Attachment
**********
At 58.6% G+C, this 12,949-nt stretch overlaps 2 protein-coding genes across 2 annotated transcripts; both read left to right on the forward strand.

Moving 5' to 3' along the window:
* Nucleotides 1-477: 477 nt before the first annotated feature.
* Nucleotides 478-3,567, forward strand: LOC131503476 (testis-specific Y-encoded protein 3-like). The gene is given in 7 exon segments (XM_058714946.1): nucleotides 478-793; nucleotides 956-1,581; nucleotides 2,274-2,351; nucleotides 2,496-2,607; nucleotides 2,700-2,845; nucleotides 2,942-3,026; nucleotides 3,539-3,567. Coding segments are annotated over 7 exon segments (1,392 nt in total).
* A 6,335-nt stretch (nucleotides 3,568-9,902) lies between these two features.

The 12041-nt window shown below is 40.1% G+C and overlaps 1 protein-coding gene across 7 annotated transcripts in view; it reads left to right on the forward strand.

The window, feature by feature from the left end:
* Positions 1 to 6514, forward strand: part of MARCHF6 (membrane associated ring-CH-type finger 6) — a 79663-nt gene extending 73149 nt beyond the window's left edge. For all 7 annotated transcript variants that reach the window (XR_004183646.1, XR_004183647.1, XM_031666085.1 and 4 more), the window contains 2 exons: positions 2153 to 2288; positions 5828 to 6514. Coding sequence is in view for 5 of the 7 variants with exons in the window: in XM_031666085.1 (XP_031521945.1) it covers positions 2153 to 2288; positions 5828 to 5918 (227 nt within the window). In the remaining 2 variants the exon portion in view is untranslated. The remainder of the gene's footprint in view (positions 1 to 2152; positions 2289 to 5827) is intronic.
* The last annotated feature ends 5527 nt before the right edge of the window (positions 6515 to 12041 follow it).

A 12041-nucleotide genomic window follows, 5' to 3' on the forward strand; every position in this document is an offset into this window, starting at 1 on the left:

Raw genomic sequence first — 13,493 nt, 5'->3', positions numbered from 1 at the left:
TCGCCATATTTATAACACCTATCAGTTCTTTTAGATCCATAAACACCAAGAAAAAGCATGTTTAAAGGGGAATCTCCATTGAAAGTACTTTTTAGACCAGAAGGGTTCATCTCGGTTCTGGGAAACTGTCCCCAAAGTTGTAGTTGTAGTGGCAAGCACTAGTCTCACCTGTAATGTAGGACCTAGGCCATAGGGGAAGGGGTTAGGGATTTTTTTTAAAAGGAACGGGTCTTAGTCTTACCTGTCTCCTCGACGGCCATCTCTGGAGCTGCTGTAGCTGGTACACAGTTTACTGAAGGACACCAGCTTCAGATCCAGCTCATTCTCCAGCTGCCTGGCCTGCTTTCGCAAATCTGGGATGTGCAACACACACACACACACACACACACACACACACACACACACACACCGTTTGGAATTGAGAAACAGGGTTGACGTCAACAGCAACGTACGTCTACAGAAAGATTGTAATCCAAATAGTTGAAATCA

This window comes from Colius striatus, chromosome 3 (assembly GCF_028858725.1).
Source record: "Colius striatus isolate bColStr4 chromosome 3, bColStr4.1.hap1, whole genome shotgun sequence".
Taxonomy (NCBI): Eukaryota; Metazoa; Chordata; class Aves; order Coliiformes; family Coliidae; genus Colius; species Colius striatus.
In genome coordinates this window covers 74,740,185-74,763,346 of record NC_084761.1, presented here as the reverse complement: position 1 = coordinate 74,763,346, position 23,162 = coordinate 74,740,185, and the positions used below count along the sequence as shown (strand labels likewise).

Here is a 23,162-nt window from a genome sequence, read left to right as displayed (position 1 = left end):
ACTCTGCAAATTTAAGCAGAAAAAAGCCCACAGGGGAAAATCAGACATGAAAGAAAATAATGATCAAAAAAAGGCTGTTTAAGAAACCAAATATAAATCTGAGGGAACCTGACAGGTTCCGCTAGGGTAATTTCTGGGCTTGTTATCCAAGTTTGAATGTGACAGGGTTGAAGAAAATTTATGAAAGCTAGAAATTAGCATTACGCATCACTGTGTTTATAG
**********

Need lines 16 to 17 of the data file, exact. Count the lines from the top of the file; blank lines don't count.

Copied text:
In genome coordinates this window covers 74,740,185-74,763,346 of record NC_084761.1, presented here as the reverse complement: position 1 = coordinate 74,763,346, position 23,162 = coordinate 74,740,185, and the positions used below count along the sequence as shown (strand labels likewise).

Here is a 23,162-nt window from a genome sequence, read left to right as displayed (position 1 = left end):